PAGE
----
Iconic Britain

Here's an interesting one from a copyright/licence point of view:

It seems that Microsoft and Nikon have got together to create a competition called Iconic Britain. On the surface it looks like your average online photography competition. But there's a twist: you don't need to be a photographer, you don't need to take any photographs at all.

The idea appears to be that you enter the competition in one of two ways. You can either submit a photograph and stand a chance of winning a Nikon camera, or you can vote on photographs and, each time you vote, stand a chance of winning a Nikon camera.

It's the submission part of the competition that's interesting. The site appears to be encouraging people to submit images they find using Microsoft's Live Search for images. You search for something you think is iconic of Britain, you look at the resulting images, and then you drag one into the submission box and submit it into the competition. When doing so you have to agree to the terms and conditions of the competition. There's an interesting item in there:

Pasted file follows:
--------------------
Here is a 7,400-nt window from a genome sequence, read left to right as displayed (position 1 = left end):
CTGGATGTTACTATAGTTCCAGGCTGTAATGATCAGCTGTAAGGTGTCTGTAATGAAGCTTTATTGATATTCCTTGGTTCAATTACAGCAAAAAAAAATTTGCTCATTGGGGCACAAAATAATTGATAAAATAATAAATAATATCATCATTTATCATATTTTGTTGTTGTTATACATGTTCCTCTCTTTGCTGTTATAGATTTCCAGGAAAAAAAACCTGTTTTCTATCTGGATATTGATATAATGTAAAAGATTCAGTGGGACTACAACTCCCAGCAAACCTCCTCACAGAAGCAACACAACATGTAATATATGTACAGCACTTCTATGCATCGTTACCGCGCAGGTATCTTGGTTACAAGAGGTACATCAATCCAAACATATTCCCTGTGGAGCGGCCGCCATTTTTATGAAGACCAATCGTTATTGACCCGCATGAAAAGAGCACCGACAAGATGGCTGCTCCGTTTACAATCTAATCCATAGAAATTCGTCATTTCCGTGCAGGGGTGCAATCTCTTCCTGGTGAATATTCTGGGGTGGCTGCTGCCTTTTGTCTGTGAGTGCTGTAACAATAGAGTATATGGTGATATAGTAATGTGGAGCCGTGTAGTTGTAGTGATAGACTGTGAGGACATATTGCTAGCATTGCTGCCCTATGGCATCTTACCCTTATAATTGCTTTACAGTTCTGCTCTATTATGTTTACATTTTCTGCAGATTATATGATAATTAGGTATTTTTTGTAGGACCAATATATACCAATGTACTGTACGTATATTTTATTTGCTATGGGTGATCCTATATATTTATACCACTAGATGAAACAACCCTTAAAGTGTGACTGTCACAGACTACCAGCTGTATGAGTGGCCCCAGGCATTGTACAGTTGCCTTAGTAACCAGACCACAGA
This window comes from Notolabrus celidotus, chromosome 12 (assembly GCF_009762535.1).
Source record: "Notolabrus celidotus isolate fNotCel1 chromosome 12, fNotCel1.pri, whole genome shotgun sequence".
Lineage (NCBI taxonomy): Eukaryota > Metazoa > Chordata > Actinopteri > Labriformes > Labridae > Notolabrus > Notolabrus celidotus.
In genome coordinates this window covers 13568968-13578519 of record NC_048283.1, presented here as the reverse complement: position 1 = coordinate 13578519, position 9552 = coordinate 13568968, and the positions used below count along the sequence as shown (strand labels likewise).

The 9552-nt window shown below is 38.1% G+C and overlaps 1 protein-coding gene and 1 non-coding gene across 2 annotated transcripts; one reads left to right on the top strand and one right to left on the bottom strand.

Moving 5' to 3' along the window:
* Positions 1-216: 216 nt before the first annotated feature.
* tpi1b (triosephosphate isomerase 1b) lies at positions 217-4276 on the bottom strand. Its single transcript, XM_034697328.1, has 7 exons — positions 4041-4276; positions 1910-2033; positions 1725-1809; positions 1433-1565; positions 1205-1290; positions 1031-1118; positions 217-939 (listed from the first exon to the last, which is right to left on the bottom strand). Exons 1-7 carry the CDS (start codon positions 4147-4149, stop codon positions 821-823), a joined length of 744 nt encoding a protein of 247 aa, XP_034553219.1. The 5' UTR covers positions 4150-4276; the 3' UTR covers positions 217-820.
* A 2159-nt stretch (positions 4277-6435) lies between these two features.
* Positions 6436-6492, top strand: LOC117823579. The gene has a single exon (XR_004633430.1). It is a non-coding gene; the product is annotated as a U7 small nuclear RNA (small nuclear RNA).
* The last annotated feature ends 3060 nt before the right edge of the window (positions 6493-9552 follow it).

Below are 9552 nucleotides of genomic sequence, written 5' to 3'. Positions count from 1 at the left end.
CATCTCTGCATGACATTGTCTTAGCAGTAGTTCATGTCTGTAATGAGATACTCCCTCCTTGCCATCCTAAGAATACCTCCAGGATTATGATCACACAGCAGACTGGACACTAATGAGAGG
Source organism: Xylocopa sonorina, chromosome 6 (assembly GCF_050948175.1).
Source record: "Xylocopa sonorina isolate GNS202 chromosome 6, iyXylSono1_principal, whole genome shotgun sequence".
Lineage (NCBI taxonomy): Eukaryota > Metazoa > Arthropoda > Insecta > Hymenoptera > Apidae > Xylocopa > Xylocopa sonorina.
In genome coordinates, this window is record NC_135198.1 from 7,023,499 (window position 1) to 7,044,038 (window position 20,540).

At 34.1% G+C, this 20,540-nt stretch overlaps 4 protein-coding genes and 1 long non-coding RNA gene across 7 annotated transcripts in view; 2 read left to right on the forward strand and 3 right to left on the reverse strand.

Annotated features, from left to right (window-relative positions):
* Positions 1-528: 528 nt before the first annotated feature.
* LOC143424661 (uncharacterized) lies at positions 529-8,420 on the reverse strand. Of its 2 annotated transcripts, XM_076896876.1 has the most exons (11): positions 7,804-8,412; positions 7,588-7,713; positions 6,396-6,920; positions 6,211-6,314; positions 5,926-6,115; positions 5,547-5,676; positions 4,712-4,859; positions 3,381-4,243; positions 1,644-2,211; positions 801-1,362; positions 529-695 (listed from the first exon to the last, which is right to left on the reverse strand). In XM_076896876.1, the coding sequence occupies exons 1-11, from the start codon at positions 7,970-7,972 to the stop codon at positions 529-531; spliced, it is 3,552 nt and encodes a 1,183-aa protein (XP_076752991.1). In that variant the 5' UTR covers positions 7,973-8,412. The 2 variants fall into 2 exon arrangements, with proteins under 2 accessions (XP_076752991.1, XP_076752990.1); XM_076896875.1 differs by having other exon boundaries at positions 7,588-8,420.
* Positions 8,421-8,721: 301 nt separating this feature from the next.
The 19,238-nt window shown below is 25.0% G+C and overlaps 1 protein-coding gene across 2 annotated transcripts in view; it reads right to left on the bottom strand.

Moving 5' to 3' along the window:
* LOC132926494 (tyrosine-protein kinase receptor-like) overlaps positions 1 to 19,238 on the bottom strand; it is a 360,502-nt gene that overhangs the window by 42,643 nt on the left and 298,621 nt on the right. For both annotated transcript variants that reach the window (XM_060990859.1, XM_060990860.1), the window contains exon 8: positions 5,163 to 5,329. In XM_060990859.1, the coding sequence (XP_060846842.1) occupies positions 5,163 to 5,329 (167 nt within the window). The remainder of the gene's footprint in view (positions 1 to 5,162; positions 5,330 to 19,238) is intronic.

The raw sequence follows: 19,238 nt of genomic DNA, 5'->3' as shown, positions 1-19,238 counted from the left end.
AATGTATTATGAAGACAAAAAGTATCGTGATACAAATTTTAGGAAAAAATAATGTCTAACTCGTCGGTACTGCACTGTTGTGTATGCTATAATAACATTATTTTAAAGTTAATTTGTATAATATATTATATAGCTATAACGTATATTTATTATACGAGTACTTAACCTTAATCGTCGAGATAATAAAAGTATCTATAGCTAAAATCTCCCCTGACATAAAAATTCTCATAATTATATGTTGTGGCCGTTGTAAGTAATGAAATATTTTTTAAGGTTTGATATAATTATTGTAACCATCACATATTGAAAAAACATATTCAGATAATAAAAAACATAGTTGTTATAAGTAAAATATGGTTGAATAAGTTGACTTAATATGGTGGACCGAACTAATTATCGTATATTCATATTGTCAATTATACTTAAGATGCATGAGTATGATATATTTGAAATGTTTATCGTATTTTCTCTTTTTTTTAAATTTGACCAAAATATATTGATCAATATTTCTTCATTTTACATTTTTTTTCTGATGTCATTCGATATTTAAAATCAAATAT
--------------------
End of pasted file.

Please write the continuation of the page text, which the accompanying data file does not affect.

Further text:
Entrants acknowledge that some images generated by Live Search may be subject to the intellectual property rights (including copyright) of a third party. Microsoft does not encourage or condone Entrants submitting images to the Competition that infringe the rights of a third party. In the event Microsoft is notified that an image infringes the intellectual property rights, or any other right, of a third party it shall promptly remove the image from the Competition.
The problem here is that, when you do a search via the site, there's no attribution for the work, no link through to the source of the image, no simple method of knowing if you're abiding by the above rule.

Simply put, the site seems to be designed such that your average user can never truthfully agree to the terms and conditions.

Someone hasn't thought this through.


  1. That definitely hasn't been thought out.
    Maybe the best thing that could happen is for someone to submit a photo from a high-profile photographer, and then ensure that the photographer knows about it, and subsequently sue Microsoft for breach of copyright...